Monthly Archives: August 2013

Nearly a fifth of scientists are considering abandoning the U.S.

Sequestration, which cut research and development funding by $9.3 billion, is partly to blame. But according to the report, the United States’ investment in R&D isn’t keeping up with inflation:

Globally, the United States invests more real dollars in research and development than any other country. However, in terms of percentage of gross domestic product, the United States is reducing its investment in scientific research. In fact, of the 10 countries investing the most money in scientific research, the United States is the only country that has reduced its investment in scientific research as a percentage of GDP since 2011.

more on salon.com.

Not that anyone would still treat Obama electoral campaign promises seriously anyway.

SteveB’s Retirement Announcement

The truth is, I don’t think Steve gets enough credit for saving the company. Without him Microsoft probably would now be a footnote in tech history. Like Digital Equipment Corporation in the 90s, an industry titan that became irrelevant and then quickly faded away. It would have been easy for Microsoft to turn itself into a cash cow. Or break up the company. Or become a niche player. Or be absorbed into another tech industry giant. Can you imagine the irony of IBM having purchased Microsoft?

more on hal2020.com.

Former Microsoft employee reflects on the departure of Steve Ballmer.

Sheena Iyengar: The art of choosing

Sheena Iyengar studies how we make choices — and how we feel about the choices we make. At TEDGlobal, she talks about both trivial choices (Coke v. Pepsi) and profound ones, and shares her groundbreaking research that has uncovered some surprising attitudes about our decisions.

more on youtube.com.

How cultural differences are reflected in how we perceive choice. Suddenly Americans became easier to understand.

Don’t Fly During Ramadan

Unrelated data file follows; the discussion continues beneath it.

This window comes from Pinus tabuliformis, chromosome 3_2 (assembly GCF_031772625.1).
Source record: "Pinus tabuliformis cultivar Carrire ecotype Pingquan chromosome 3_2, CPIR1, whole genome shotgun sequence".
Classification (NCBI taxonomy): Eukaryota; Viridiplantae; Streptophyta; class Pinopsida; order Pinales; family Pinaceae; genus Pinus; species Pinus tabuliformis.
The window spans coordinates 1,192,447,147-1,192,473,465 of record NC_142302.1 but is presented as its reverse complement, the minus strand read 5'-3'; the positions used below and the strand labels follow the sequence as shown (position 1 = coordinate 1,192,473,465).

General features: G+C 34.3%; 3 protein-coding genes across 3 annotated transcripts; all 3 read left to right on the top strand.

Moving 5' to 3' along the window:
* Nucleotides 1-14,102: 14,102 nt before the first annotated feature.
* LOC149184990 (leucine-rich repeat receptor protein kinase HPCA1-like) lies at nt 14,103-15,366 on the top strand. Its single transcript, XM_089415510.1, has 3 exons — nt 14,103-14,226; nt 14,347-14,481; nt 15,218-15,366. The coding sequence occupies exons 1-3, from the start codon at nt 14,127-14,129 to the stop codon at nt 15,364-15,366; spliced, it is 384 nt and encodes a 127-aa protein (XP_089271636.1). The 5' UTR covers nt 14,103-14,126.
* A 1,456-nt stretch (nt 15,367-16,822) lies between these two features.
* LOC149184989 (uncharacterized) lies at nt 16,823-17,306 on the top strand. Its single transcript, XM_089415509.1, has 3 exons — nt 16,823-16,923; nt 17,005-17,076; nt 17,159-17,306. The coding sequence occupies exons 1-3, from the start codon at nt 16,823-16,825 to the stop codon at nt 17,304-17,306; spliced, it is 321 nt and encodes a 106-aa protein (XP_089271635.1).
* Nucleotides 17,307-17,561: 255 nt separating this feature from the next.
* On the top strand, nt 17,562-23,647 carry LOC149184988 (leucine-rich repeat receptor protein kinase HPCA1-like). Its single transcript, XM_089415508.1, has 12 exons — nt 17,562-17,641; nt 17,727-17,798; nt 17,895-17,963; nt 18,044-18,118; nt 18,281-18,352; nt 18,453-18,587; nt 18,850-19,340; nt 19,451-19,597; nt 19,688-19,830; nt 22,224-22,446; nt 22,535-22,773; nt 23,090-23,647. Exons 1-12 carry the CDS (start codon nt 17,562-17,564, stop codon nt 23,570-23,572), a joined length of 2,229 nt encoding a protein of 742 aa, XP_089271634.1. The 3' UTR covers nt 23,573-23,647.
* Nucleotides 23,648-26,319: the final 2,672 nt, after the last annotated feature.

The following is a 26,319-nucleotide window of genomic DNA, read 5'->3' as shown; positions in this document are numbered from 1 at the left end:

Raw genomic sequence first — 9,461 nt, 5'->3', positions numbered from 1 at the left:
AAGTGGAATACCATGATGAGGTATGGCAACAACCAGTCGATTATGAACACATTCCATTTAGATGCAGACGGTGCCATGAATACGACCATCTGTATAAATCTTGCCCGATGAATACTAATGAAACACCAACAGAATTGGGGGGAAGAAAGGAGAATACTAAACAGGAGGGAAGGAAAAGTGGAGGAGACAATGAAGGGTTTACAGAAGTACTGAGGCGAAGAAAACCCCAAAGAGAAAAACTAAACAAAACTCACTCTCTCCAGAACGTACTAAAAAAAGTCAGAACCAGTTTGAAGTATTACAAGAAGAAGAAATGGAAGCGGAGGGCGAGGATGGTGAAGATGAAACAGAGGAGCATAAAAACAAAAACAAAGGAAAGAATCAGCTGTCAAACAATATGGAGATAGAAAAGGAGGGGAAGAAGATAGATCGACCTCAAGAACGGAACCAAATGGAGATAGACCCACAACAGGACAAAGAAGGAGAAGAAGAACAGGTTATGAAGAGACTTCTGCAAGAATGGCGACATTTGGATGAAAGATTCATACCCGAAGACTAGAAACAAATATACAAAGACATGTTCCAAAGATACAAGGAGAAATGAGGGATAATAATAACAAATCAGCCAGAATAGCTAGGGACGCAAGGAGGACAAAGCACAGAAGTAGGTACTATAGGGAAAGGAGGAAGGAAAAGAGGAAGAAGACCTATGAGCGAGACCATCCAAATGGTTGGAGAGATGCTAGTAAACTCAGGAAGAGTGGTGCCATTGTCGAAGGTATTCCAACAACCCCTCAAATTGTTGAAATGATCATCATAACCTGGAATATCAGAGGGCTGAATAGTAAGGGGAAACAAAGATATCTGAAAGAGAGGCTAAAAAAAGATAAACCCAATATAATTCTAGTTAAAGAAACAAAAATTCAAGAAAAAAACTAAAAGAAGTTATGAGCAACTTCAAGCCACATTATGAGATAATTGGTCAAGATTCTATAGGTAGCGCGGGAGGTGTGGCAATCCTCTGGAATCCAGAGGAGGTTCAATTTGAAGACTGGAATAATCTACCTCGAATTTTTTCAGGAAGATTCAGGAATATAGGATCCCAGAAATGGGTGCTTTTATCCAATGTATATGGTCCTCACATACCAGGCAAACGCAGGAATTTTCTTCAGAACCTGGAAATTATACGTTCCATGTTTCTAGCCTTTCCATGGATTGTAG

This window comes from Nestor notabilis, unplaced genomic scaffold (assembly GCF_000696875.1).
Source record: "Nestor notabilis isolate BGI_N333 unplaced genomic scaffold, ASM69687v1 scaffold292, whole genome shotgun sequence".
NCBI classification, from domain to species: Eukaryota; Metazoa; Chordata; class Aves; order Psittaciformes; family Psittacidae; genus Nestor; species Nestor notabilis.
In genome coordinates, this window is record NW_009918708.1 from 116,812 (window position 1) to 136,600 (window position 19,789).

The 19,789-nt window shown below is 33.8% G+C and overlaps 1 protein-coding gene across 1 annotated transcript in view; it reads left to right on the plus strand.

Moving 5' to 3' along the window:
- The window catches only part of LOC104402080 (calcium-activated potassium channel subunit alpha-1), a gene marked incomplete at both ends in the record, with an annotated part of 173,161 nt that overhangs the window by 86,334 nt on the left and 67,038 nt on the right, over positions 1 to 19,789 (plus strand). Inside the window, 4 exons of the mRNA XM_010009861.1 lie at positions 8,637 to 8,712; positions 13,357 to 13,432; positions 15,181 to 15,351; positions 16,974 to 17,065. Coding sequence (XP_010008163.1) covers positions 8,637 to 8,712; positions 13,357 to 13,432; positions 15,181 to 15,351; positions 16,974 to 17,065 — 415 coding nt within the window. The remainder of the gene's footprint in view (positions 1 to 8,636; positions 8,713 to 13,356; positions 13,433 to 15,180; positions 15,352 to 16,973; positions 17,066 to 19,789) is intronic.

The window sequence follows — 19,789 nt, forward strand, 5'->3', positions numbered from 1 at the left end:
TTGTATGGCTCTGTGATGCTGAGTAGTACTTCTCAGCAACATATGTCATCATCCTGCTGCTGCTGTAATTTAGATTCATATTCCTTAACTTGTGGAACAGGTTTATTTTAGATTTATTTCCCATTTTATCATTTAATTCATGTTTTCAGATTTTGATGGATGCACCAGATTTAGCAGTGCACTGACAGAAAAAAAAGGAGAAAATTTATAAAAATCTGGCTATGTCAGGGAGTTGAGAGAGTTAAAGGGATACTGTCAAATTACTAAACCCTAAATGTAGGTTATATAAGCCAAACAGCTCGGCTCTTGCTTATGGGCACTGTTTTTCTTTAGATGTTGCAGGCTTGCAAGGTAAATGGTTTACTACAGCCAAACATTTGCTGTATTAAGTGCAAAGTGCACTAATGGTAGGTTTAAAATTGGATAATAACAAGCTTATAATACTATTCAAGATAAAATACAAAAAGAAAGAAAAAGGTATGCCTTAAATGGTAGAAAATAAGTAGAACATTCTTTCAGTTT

"How many times a day do you pray?" he asked. This time, my surprise must have registered on my face, because he quickly added, "I’m not trying to offend you; I just don’t know anything about Hinduism. For example, I know that people are fasting for Ramadan right now, but I don’t have any idea what Hindus actually do on a daily basis."

A Kafkaesque situation that more and more Americans find themselves in. Ironically, it seems more inconceivable to me, born in a communist state, than to some aforementioned Americans who apparently accept this as a necessary cost of the “war on terror”.

Life is a Social Game: Lessons Learned Bringing The Sims to Facebook

The Sims Series has sold over 150 million games in 10 years. But in just six months, 70 million players have already played The Sims Social. This transition from a AAA franchise into a successful free-to-play social game was a major design challenge.

Drawing on this experience, this talk looks at how designers new to "social" have to adjust their approaches and design philosophies. We’ll also discuss the paramount importance of clear communication in free-to-play games, building a strong ranking system, and the conflict of design and monetization.

Finally, learn how the "human element" makes The Sims Social stand out amongst its peers, why in-game relationships could be the next big trend, and how you might harness these things for your games.

more on gdcvault.com.

Excellent talk about designing social games.

The Intelligence Squared Debate – Christopher Hitchens & Stephen Fry

The Intelligence Squared Debate – Christopher Hitchens & Stephen Fry

more on youtube.com.

A video of the debate between Nigerian archbishop Onaiyekan, British MP Ann Widdecombe, Stephen Fry and Christopher Hitchens on the subject if the Catholic Church is a force for good in the world. The outcome of the discussion is rather predictable, but it’s still worth watching, if not for anything else then for Stephen Fry’s performance, starting at 21:00.